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January 10, 1959


Author Affiliations

Miami, Fla.

From the Department of Surgery, University of Miami School of Medicine.

JAMA. 1959;169(2):133-134. doi:10.1001/jama.1959.73000190001009

The harelip deformity, with its twisted distortion of the nose and gaping cleft of the lip, utterly disfigures the center of the face and destroys any chance of normal expression—even a smile is grotesque. So horrible is it that whatever the surgeon does will be an improvement. Yet, mere improvement is not enough and should not be accepted as a triumph. Rather, it is felt that, until these anomalies can be prevented, the surgical approach must be designed artistically so as not only to obtain a closure of the cleft but to camouflage it.1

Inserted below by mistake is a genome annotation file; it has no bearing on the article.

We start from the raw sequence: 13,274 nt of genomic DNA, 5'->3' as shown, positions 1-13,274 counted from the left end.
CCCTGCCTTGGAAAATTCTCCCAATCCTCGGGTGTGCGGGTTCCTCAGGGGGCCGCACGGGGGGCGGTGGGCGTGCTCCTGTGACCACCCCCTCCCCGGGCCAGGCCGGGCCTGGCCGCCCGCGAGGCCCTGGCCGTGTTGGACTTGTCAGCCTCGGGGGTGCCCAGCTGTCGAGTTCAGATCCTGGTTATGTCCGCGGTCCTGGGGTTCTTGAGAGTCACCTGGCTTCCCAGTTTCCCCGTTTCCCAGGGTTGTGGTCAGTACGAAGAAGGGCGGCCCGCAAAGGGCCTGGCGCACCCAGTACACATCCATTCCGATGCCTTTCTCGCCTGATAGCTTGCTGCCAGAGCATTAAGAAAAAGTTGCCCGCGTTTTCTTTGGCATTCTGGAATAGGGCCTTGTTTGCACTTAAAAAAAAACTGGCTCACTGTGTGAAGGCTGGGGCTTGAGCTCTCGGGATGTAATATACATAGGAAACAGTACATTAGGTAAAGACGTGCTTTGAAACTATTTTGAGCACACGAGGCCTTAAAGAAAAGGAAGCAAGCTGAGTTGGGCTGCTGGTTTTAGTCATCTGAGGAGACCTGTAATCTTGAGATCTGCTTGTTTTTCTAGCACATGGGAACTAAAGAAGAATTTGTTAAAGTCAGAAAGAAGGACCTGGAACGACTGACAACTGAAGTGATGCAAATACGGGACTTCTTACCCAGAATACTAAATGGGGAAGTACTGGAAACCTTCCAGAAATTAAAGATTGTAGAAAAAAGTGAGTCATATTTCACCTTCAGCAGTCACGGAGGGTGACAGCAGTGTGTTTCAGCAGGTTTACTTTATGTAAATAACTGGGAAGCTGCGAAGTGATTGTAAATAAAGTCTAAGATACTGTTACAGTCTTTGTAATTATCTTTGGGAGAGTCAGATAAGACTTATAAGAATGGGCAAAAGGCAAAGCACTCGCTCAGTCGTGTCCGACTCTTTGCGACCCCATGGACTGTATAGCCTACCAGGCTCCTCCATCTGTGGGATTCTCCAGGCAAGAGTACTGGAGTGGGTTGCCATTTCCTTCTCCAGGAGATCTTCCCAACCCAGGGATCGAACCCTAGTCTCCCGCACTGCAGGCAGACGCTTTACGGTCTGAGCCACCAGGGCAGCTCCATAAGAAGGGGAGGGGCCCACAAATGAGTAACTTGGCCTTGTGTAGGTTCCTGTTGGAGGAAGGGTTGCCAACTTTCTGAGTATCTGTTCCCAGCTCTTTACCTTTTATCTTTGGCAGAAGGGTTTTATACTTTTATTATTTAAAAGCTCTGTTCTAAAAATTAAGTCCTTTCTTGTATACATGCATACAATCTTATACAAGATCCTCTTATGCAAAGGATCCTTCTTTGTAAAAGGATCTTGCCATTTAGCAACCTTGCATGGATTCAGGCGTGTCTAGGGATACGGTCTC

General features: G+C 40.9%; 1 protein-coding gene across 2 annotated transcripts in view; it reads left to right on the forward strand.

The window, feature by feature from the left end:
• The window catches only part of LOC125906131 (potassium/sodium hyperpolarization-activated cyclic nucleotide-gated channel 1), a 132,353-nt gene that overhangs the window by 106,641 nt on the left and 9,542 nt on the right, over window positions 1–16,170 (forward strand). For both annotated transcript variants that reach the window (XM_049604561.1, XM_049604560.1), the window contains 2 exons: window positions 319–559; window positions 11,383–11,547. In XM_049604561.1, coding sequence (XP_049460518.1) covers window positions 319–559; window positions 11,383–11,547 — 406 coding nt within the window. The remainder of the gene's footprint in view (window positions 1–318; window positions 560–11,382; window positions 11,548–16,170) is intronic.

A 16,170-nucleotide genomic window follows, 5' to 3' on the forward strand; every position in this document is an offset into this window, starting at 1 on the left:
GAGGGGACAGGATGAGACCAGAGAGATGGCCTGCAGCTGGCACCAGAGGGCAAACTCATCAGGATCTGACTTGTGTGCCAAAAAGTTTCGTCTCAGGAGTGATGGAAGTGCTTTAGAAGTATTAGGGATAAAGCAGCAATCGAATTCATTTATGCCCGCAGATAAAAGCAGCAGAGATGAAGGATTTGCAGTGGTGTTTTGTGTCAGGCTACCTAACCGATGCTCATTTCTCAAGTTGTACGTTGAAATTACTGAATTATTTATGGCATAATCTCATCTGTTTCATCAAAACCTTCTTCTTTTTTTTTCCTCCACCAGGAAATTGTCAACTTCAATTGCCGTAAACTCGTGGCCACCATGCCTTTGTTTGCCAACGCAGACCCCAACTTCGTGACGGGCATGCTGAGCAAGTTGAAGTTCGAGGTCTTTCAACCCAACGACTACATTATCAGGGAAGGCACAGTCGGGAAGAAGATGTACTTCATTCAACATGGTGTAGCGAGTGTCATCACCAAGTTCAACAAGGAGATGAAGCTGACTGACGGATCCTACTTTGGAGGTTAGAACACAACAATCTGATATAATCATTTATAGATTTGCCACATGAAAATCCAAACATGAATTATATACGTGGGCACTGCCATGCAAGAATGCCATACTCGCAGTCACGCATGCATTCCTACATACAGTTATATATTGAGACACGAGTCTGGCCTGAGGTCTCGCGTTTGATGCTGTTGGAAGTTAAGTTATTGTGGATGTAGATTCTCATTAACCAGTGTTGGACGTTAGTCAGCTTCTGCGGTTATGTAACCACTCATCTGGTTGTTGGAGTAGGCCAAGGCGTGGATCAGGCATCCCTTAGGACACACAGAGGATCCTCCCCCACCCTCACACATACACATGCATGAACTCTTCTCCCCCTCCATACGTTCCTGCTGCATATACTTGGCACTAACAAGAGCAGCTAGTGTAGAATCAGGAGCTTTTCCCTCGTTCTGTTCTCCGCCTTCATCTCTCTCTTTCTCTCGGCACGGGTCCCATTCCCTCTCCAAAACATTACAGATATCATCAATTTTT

Five years ago there was a constant trickle of patients with harelip to Kum Chon Korean Hospital, which services the population from a multitude of hutted villages in an area north of Seoul. Various degrees of this deformity were represented, and, after months of exposure to and stimulation from the problem, it began to dawn